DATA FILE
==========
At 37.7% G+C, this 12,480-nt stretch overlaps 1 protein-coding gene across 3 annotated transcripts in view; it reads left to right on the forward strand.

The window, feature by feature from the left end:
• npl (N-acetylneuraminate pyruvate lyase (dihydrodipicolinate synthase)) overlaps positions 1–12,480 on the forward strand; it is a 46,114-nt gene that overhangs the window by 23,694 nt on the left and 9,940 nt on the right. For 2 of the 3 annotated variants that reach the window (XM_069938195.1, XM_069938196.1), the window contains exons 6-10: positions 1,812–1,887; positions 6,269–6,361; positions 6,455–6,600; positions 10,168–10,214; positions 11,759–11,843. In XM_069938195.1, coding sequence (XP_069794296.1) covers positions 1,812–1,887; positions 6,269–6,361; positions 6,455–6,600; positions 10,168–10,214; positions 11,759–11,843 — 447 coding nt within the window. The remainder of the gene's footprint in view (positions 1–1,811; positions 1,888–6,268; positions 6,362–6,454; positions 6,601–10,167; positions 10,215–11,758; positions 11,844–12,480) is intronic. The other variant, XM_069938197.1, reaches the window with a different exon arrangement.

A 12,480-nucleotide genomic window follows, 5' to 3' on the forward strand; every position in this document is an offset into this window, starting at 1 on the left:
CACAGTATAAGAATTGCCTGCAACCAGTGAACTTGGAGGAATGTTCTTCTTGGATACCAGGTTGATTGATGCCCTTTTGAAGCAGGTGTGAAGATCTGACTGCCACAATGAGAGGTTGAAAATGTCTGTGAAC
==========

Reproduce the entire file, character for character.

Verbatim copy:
At 37.7% G+C, this 12,480-nt stretch overlaps 1 protein-coding gene across 3 annotated transcripts in view; it reads left to right on the forward strand.

The window, feature by feature from the left end:
• npl (N-acetylneuraminate pyruvate lyase (dihydrodipicolinate synthase)) overlaps positions 1–12,480 on the forward strand; it is a 46,114-nt gene that overhangs the window by 23,694 nt on the left and 9,940 nt on the right. For 2 of the 3 annotated variants that reach the window (XM_069938195.1, XM_069938196.1), the window contains exons 6-10: positions 1,812–1,887; positions 6,269–6,361; positions 6,455–6,600; positions 10,168–10,214; positions 11,759–11,843. In XM_069938195.1, coding sequence (XP_069794296.1) covers positions 1,812–1,887; positions 6,269–6,361; positions 6,455–6,600; positions 10,168–10,214; positions 11,759–11,843 — 447 coding nt within the window. The remainder of the gene's footprint in view (positions 1–1,811; positions 1,888–6,268; positions 6,362–6,454; positions 6,601–10,167; positions 10,215–11,758; positions 11,844–12,480) is intronic. The other variant, XM_069938197.1, reaches the window with a different exon arrangement.

A 12,480-nucleotide genomic window follows, 5' to 3' on the forward strand; every position in this document is an offset into this window, starting at 1 on the left:
CACAGTATAAGAATTGCCTGCAACCAGTGAACTTGGAGGAATGTTCTTCTTGGATACCAGGTTGATTGATGCCCTTTTGAAGCAGGTGTGAAGATCTGACTGCCACAATGAGAGGTTGAAAATGTCTGTGAAC